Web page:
Epoxy Resins contain Bisphenol A.
Before using traditional petrolium based epoxies you should consider the flood of new scientific evidence on adverse effects of BPA.
with most things in life you get what you pay for.
Good quality marine epoxies are expensive.
The less you pay the more likely it is that the resin has been diluted.
Whether it’s been diluted with cheap filler or non solvent thinner it will reduce its quality.
Stick to (sorry about the pun) a good quality, well known brand of ‘marine’ epoxy, it’ll pay in the end.
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Epoxies are hard therefore brittle. There are additives which will make them less so but these will reduce their other good points. So it is best not to use them on anything which needs to flex, such as sheathing a carvel boat.
They will deteriorate under prolonged exposure to UV light (sunlight). Even clear epoxies will yellow. So they will need to be over coated.
As they cure a waxy coating (blush) will form on the surface. This needs to be completely removed before over-coating with anything. Nothing will stick to the wax.
When over-coating with another layer of epoxy this is best done after hardening but before it has fully cured.
Any contamination of the wood such as oil, wax or moisture will prevent the epoxy soaking in. This can result in the coating peeling off.
Before planning a big project involving epoxy resin make sure that you are not allergic to it.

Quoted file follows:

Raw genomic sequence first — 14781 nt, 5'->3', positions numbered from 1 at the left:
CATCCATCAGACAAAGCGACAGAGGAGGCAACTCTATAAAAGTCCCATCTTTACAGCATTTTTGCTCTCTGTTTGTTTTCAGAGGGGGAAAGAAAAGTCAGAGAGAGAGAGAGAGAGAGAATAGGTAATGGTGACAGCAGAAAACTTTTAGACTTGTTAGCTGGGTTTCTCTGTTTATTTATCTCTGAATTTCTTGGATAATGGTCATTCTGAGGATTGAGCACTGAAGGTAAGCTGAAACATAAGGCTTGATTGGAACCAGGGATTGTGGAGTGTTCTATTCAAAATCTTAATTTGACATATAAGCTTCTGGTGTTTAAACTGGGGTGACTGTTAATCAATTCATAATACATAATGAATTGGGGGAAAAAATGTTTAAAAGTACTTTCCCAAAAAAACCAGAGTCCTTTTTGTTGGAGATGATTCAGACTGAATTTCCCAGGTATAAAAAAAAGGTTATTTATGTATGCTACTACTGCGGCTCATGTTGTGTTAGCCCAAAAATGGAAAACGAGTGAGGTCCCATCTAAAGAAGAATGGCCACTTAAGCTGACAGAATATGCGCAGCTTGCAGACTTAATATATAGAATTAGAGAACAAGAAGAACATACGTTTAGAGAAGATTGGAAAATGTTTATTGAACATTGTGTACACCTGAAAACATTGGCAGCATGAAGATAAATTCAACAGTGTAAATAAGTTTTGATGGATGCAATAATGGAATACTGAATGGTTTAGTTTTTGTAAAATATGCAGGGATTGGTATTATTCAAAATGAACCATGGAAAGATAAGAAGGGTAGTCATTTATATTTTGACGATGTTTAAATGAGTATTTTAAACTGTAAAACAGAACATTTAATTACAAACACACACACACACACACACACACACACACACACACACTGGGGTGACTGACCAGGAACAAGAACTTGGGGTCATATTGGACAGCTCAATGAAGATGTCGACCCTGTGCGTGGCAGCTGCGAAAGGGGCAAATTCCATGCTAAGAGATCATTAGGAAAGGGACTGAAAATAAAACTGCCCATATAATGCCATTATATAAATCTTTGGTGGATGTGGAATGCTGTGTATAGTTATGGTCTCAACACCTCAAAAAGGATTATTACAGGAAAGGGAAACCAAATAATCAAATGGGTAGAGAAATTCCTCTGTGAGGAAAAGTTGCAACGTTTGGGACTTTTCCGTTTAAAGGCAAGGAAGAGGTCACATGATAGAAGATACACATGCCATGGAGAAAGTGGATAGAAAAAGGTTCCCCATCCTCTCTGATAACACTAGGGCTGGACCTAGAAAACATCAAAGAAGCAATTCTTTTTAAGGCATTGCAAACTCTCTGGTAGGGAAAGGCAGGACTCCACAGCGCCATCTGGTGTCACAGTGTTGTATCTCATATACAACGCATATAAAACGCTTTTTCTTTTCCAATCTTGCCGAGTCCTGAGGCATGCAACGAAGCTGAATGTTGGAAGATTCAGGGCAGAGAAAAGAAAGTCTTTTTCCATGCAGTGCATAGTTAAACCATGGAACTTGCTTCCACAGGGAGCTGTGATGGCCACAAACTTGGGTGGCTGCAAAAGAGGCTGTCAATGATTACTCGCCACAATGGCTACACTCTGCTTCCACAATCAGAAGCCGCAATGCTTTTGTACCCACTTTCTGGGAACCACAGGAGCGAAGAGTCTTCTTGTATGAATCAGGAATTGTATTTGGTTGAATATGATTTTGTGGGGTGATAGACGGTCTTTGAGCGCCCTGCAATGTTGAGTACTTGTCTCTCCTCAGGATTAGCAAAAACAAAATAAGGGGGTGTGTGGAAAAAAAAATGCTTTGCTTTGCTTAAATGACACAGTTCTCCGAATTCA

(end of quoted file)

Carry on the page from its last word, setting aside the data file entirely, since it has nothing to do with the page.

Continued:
It never used to bother me but I now find that while I’m ok doing small jobs, prolonged exposure leaves me with a skin rash and I have occasionally felt quite ill.
It is always best to stick to the recommended ratios. However curing times can be altered by altering the ratio. But beware some products are less forgiving than others.
Mixing must be thorough.
The working time (pot life)is the interval after mixing during which the epoxy can be applied. This will vary according to the product used.
Only mix the amount that you will have time to apply during the ‘pot life’.
Make sure you have all the components, tools, etc ready before mixing.
At the end of the ‘pot life’ the mixture will begin to get warm and can become dangerously hot. Be careful especially if using plastic mixing pots.
Although the epoxy will ‘harden’ quite quickly the actual ‘curing’ can take days before full strength is attained.
Most epoxies are best used when temperatures are between 15C (60F)and 25C (80F) and when humidity is low.An increase in the temperatures will reduce the working time but will thin it making it easier to spread.
Chopped glass strands, these are low cost adding bulk and stiffness but not much strength.
Woven and knitted cloths where the strands are aligned to give multi-directional strength
Unidirectional cloths where the strands are mostly aligned in one direction to give longitudinal strength.
These are available in varying sizes from tape to sheets.
There are also underwater epoxy putties which can be used for emergency repair work.
While the manufacturers of epoxies seem to prefer lay persons such as myself not to have access to the latest scientific findings, some of the concerns can be about Bisphenol A can be read here.Apparently it is the hardeners which are the main cause for concern.
Whatever, it is best to avoid any skin contact with the material.
Use disposable gloves.
If you do get any epoxy resin on your skin wash it off as soon as possible.
Use a proprietary hand cleaner rather than a solvent.
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